I'd bet that he'll get far better results making his low end decision on headphones and balances on some very close near fields.
Old 27th September 2019
  #62
Quote:
Originally Posted by Trusko View Post
I'm not really bothered by taking a foot off of the room dimensions.

I know I will never get this room to sound perfect, I just want it to sound tolerable.

I want to be able to play music on the speakers just for relaxation purposes. It's difficult to get inspired when I hate the sound of my speakers, and rarely play music as a result.

I'm definitely going to invest in a pair of studio headphones regardless of the outcome of my acoustic treatment.



I'd love to get a module which runs along the top wall, but I don't think that is doable within my rental property :( Let me know if you have any ideas regarding this.



Since I'm in my bedroom, and these superchunks will be right next to my bed, I think I'll cover them just to be absolutely sure. They may get nudged or bumped occasionally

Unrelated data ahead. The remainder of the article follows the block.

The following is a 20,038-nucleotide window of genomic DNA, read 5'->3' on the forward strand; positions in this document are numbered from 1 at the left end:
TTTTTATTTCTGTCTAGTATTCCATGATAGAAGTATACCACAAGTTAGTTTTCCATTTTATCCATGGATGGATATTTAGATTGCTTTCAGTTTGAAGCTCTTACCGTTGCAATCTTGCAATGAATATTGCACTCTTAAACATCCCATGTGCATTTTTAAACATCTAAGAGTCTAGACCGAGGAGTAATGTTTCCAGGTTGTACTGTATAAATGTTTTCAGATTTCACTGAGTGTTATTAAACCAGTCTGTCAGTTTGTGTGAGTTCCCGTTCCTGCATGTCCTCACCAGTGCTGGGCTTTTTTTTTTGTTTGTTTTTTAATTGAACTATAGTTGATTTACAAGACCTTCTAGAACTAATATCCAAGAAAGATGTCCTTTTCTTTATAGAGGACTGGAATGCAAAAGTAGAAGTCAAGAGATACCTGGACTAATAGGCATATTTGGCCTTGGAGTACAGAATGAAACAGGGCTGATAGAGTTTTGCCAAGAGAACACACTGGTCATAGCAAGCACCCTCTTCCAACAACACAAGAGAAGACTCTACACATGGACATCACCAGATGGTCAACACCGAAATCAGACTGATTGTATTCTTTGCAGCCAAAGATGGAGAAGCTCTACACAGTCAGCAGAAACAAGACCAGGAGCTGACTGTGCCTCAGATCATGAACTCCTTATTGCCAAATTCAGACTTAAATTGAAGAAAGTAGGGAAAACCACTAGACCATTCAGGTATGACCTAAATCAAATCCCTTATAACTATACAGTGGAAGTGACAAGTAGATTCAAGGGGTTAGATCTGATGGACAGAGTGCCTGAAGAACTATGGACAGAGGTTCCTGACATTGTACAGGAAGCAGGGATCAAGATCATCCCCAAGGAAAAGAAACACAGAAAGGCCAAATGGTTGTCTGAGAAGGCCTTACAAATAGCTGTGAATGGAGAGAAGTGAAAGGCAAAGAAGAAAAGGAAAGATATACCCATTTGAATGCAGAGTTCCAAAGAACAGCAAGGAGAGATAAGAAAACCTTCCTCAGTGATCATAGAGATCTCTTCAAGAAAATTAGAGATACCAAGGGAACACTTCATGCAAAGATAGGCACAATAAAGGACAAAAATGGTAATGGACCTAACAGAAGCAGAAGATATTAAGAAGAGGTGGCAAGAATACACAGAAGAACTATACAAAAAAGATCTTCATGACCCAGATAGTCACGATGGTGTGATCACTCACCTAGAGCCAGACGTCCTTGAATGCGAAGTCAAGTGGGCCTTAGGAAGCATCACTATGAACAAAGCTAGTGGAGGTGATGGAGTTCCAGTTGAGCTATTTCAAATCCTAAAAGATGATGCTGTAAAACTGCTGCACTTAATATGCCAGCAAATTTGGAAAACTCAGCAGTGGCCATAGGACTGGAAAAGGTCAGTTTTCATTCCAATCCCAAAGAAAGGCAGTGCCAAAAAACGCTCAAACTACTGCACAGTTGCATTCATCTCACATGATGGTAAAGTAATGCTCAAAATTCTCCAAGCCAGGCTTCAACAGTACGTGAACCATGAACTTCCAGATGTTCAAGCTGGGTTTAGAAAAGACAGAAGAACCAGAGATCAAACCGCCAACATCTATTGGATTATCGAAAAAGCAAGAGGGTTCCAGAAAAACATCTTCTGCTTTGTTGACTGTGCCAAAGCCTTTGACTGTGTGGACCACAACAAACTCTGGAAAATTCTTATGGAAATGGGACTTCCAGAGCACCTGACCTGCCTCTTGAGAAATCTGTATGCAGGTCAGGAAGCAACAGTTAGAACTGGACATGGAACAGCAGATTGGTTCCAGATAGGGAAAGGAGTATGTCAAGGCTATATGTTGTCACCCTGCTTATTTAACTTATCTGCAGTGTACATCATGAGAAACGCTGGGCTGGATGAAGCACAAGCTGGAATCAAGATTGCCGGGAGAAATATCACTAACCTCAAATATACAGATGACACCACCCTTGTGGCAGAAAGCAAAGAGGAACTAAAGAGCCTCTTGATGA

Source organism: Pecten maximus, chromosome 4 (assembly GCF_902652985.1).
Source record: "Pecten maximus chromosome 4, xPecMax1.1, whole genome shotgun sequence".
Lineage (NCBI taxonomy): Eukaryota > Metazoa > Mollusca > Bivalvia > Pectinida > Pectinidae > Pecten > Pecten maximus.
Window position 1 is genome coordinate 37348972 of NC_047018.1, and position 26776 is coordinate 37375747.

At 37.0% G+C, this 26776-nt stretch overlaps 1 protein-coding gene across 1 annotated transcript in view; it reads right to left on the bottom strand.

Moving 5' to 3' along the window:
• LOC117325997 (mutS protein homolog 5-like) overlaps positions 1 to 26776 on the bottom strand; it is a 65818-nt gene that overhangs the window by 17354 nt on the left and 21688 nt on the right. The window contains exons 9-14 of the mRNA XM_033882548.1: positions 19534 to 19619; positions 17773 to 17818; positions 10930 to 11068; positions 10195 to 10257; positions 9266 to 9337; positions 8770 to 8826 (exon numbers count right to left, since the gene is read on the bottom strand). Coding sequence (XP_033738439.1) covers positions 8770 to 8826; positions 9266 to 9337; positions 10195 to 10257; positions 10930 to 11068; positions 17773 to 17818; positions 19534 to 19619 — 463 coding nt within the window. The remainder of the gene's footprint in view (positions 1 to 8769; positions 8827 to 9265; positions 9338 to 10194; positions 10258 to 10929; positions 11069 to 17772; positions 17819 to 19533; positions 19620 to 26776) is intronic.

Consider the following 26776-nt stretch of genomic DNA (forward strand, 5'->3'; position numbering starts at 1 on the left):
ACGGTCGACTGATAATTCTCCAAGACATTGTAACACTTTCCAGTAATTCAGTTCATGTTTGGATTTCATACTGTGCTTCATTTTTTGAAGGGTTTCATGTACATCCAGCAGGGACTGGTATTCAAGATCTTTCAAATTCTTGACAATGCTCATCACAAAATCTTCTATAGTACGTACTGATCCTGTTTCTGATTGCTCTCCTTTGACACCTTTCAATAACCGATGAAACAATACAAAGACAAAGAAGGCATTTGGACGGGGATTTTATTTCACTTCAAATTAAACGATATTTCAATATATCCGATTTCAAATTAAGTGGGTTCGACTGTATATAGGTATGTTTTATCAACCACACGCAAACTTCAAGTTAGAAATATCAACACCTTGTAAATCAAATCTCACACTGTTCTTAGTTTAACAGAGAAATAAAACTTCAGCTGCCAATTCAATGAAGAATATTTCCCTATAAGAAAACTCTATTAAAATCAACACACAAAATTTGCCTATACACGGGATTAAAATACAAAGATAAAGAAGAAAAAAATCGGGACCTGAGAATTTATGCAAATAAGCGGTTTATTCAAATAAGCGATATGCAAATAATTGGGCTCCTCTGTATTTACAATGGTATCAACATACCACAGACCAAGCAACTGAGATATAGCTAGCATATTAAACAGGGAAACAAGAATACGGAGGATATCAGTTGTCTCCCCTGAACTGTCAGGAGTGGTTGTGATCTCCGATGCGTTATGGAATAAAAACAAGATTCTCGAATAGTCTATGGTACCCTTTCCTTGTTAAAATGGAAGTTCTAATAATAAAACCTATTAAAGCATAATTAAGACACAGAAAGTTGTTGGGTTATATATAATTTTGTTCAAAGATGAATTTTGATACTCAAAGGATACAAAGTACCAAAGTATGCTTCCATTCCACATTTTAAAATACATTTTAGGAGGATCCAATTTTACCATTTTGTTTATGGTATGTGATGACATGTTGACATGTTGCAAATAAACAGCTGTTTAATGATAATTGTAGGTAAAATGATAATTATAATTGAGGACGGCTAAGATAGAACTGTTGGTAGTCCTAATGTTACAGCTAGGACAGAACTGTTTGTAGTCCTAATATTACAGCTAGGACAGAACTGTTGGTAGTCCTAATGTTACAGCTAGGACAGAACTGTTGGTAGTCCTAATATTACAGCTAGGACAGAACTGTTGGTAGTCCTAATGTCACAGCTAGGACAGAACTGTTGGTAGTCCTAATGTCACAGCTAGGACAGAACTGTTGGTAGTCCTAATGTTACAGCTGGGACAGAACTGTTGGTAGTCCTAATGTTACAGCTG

I'm going to start building the frames tonight at work out of spare 2x4's I'll keep you updated with the results.

Thank you so much.
It's not a foot off of the room dimensions, it's a foot off of each side.

Or with the corner traps, 2 feet, meaning when it comes to placing furniture along the wall, you'll lose 4 feet. You'd turn a 10x12 room to 6x8.


What you'll find is that to get things better than headphones in terms of frequenquncy response, you're going to have to spend more than a couple of hundred dollars and give up a lot of space.



If you moved the speakers into a larger room, like 20 x 20 or even bigger, that alone would do more than the treatments, and the same budget spent on treatments for that room would go even further.


When your room is smaller than a certain size, I think it's better to put the vast majority of your budget into headphones and headphone amps etc since you have a significant results cap imposed by the small room.
Old 27th September 2019
  #63
Quote:
Originally Posted by Soundman2020 View Post